Average farmland prices increased in first quarter of 2018 in England and Wales
The average value of bare agricultural land in England and Wales rose 0.4% in the first quarter of 2018, signalling an improvement in the market.
The upturn means prices dropped by just 3% overall during the year to the end of March and now average £7,226 an acre, according to the latest Knight Frank farmland index.
However, the index report says that it would be wrong to say this is necessarily the beginning of a sustained rally. ‘It appears that we are in for a prolonged period of limited market activity with an erratic succession of small quarterly dips, plateaus and rises likely until the market finds a new level,’ said Clive Hopkins, head of farms and estates at Knight Frank.
‘In terms of the factors lending support to current pricing levels, an ongoing lack of supply is probably the most significant. The amount of land advertised in Farmers Weekly, for example, was down by 20% year on year at the end of April,’ he pointed out.
He also explained that non-farming factors, such as the significant number of potential buyers with rollover funds to spend, continue to bolster demand for the limited number of farms that are put up for sale.
‘One might argue that a 0.4% rise is hardly a ringing endorsement of the strength of the
land market, but to me it is significant that prices headed up even slightly at a time of such uncertainty and remain at historically high levels. Only a decade ago, farmland was worth on average significantly below £5,000 an acre, according to our index,’ said Hopkins.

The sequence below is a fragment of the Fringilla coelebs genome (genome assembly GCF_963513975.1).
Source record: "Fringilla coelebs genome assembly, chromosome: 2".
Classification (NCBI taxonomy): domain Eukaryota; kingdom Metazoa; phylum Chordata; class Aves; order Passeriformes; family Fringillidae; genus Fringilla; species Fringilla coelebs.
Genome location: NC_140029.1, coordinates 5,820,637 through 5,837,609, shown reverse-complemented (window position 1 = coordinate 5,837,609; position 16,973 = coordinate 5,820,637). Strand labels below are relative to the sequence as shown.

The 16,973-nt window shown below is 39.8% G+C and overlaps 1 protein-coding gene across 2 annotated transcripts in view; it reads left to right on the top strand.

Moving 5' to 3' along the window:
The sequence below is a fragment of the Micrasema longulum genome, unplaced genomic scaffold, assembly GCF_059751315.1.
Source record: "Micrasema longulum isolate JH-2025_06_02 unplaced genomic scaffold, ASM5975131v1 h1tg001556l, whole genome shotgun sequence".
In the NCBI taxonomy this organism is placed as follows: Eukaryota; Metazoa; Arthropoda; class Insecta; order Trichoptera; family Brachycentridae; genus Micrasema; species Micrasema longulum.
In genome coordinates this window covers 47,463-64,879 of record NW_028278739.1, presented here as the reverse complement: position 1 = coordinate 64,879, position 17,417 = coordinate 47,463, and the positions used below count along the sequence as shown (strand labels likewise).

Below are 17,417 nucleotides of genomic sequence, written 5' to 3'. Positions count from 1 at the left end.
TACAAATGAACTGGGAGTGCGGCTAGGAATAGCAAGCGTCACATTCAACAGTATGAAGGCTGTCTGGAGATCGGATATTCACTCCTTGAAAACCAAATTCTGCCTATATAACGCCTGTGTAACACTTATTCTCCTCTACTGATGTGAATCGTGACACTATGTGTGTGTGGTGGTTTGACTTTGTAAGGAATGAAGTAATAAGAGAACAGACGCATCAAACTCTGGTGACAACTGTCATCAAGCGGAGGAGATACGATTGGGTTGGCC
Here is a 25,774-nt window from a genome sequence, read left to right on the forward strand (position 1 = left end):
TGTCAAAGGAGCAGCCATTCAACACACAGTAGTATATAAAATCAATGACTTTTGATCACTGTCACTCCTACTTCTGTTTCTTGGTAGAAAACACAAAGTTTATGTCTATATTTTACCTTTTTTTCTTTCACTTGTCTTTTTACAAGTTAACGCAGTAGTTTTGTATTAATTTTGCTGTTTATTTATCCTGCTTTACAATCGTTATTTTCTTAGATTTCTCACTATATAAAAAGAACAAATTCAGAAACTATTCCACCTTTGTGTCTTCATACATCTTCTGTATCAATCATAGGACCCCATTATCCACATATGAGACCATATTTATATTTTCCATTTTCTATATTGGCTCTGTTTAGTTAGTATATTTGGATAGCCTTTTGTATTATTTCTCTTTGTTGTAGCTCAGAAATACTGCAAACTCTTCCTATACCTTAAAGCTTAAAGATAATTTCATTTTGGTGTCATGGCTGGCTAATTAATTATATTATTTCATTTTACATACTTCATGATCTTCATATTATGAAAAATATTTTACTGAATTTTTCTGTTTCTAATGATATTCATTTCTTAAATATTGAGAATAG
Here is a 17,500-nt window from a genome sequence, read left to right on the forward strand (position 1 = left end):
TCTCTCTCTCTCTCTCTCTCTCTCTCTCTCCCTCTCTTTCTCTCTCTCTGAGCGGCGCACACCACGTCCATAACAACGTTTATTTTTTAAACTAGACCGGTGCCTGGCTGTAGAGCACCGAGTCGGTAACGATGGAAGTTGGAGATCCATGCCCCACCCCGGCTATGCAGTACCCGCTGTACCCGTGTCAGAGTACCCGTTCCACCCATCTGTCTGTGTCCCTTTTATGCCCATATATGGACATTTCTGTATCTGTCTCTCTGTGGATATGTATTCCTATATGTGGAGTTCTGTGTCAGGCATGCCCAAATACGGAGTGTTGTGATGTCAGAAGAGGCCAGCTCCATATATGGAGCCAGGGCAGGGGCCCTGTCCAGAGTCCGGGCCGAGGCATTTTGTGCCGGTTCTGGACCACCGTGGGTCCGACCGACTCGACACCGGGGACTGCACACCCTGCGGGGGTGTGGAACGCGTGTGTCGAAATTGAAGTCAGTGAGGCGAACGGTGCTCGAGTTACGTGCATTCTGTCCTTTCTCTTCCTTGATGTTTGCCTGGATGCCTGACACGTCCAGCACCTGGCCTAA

‘Over the past 12 months, average values have slipped by only 3%. It could be argued that even this relatively modest decline is more down to general concerns about commodity markets and the economy as a whole than Brexit,’ he added.
A breakdown of the figures show that farmland has been performing better than other sectors such as the property market in London. In the first quarter of 2018 farmland increased by 0.4% while prices in the prime property market in central London fell by 0.5% and UK wide house prices increased by 0.7%.
Year on year farmland values fell by 3% while prime prices in central London fell by 1% and nationally prices increased by 3%. Over five years farmland has increased by 15%, prime London property by 4% and UK prices by 30%. While over 10 years the figures are up 56%, 23% and 18% respectively.
However, it will take the farmland market some time to adjust to Brexit, according to Tom Barrow, head of country valuations at Knight Frank. ‘I don’t expect things to change overnight. The gradual adjustment in direct payments will cushion even the least profitable farmers, preventing a glut of farms coming to the market,’ he said.
‘However, I do expect the growing disparity in values across the country that we have witnessed over the last five years or so to widen,’ he added.
Currently arable land in Scotland is valued at between £4,000 and £6,000 but in Wales it is £6,000 to £8,000 and in the South East and the South West of England between £7,000 and £12,000.
Ahead of Brexit in March 2019 ambiguity around future trading relationships is continuing to affect certainty, confidence and investment in the farmland markets, according to Ross Murray, chairman of rural asset management at Knight Frank.
‘There is a lot we still don’t know about the future, who knows which Government will be in power this time next year, but farmland will always tick a lot of boxes whatever else is happening politically or economically,’ Hopkins concluded.